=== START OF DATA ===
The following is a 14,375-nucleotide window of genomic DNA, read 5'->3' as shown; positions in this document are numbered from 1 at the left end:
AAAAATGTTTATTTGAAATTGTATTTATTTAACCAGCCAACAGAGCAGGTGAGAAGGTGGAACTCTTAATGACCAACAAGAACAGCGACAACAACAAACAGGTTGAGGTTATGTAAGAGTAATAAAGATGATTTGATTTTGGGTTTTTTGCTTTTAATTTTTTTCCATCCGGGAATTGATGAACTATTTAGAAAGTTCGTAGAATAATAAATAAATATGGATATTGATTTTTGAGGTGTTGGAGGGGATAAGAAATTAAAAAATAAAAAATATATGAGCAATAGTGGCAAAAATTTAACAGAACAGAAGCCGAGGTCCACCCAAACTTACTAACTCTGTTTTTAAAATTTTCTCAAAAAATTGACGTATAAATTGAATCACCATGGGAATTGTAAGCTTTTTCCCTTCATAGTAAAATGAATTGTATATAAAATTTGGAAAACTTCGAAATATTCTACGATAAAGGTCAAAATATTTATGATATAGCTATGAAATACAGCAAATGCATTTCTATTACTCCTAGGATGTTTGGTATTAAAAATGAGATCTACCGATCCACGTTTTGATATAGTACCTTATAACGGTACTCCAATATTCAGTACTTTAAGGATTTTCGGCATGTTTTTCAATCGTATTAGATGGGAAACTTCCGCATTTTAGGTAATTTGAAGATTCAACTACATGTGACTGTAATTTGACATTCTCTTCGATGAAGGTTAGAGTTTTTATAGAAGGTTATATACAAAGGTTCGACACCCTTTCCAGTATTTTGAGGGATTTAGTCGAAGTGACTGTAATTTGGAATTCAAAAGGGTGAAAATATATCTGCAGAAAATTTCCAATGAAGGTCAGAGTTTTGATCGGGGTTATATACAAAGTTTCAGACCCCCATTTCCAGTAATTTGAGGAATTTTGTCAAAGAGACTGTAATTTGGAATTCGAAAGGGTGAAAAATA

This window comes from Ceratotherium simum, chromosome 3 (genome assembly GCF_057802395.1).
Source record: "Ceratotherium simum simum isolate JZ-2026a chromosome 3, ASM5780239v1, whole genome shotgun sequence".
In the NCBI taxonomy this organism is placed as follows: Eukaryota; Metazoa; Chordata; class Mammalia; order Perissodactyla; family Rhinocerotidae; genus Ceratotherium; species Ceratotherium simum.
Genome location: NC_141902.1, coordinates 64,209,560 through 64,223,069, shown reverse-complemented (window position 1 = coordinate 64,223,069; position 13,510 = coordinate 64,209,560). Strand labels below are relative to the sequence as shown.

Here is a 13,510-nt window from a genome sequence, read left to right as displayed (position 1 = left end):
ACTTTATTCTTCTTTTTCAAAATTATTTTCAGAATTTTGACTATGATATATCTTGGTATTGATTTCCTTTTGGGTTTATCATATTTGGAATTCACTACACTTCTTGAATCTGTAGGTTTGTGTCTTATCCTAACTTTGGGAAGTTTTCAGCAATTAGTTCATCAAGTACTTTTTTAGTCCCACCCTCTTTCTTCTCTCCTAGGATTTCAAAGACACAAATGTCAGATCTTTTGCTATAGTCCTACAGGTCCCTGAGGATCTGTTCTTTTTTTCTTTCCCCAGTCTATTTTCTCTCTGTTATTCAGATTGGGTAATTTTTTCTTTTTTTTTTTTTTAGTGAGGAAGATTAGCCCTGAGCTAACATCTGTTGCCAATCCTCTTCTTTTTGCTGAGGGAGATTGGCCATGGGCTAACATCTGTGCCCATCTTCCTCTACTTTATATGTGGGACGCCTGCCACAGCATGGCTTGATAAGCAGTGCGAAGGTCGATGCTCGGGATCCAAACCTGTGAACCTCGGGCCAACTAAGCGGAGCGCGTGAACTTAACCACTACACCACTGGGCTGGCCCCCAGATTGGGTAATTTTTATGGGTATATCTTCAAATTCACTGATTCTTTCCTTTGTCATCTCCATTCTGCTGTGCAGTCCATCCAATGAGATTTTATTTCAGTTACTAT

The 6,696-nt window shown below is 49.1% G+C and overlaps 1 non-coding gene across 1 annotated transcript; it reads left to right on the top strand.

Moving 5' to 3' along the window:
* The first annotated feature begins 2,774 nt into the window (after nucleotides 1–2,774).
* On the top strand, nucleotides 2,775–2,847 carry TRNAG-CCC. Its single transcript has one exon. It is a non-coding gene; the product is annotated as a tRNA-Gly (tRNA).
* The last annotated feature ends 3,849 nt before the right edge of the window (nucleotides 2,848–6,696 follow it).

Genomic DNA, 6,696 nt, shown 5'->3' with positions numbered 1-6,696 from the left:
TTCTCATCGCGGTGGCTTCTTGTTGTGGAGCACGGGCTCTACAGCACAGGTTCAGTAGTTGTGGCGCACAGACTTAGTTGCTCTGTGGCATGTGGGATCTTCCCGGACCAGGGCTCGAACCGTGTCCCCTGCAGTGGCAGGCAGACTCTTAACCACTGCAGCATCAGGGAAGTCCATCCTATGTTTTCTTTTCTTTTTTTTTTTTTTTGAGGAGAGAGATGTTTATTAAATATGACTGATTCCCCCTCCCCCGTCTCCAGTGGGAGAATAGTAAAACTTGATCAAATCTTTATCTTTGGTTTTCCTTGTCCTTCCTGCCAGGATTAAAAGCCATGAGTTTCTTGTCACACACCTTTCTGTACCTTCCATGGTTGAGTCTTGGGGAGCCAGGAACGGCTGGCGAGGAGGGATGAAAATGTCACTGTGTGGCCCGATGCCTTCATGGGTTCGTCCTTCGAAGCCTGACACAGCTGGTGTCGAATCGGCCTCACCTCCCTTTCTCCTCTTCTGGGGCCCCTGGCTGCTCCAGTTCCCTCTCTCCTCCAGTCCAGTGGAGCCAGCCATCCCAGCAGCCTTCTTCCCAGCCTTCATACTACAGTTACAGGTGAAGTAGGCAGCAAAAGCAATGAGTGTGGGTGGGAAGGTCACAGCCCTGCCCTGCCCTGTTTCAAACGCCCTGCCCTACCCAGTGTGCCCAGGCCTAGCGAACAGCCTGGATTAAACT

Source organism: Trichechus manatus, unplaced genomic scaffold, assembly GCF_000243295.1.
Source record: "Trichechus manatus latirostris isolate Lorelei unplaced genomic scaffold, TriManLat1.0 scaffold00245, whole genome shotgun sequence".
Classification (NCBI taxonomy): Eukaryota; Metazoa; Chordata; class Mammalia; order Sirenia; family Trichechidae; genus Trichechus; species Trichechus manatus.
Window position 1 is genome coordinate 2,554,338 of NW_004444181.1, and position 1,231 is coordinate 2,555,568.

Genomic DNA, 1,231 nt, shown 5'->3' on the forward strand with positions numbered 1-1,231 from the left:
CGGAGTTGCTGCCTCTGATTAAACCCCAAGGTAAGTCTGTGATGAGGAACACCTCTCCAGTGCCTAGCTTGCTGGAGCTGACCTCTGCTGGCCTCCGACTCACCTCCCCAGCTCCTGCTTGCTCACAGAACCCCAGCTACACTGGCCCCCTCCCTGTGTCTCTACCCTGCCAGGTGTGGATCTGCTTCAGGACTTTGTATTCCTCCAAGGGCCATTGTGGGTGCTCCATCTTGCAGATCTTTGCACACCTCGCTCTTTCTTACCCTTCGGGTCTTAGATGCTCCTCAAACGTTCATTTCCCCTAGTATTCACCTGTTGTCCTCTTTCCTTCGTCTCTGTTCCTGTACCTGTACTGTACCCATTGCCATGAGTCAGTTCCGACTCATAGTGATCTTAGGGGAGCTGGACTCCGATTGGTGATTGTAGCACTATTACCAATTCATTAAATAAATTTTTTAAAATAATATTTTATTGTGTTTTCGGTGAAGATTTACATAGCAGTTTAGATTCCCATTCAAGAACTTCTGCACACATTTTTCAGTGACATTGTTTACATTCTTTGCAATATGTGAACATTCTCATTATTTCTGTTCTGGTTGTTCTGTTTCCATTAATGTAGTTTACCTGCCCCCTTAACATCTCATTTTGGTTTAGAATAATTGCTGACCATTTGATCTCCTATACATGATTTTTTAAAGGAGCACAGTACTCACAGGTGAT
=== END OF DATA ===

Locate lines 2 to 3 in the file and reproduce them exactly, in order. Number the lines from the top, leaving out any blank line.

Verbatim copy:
AAAAATGTTTATTTGAAATTGTATTTATTTAACCAGCCAACAGAGCAGGTGAGAAGGTGGAACTCTTAATGACCAACAAGAACAGCGACAACAACAAACAGGTTGAGGTTATGTAAGAGTAATAAAGATGATTTGATTTTGGGTTTTTTGCTTTTAATTTTTTTCCATCCGGGAATTGATGAACTATTTAGAAAGTTCGTAGAATAATAAATAAATATGGATATTGATTTTTGAGGTGTTGGAGGGGATAAGAAATTAAAAAATAAAAAATATATGAGCAATAGTGGCAAAAATTTAACAGAACAGAAGCCGAGGTCCACCCAAACTTACTAACTCTGTTTTTAAAATTTTCTCAAAAAATTGACGTATAAATTGAATCACCATGGGAATTGTAAGCTTTTTCCCTTCATAGTAAAATGAATTGTATATAAAATTTGGAAAACTTCGAAATATTCTACGATAAAGGTCAAAATATTTATGATATAGCTATGAAATACAGCAAATGCATTTCTATTACTCCTAGGATGTTTGGTATTAAAAATGAGATCTACCGATCCACGTTTTGATATAGTACCTTATAACGGTACTCCAATATTCAGTACTTTAAGGATTTTCGGCATGTTTTTCAATCGTATTAGATGGGAAACTTCCGCATTTTAGGTAATTTGAAGATTCAACTACATGTGACTGTAATTTGACATTCTCTTCGATGAAGGTTAGAGTTTTTATAGAAGGTTATATACAAAGGTTCGACACCCTTTCCAGTATTTTGAGGGATTTAGTCGAAGTGACTGTAATTTGGAATTCAAAAGGGTGAAAATATATCTGCAGAAAATTTCCAATGAAGGTCAGAGTTTTGATCGGGGTTATATACAAAGTTTCAGACCCCCATTTCCAGTAATTTGAGGAATTTTGTCAAAGAGACTGTAATTTGGAATTCGAAAGGGTGAAAAATA

This window comes from Ceratotherium simum, chromosome 3 (genome assembly GCF_057802395.1).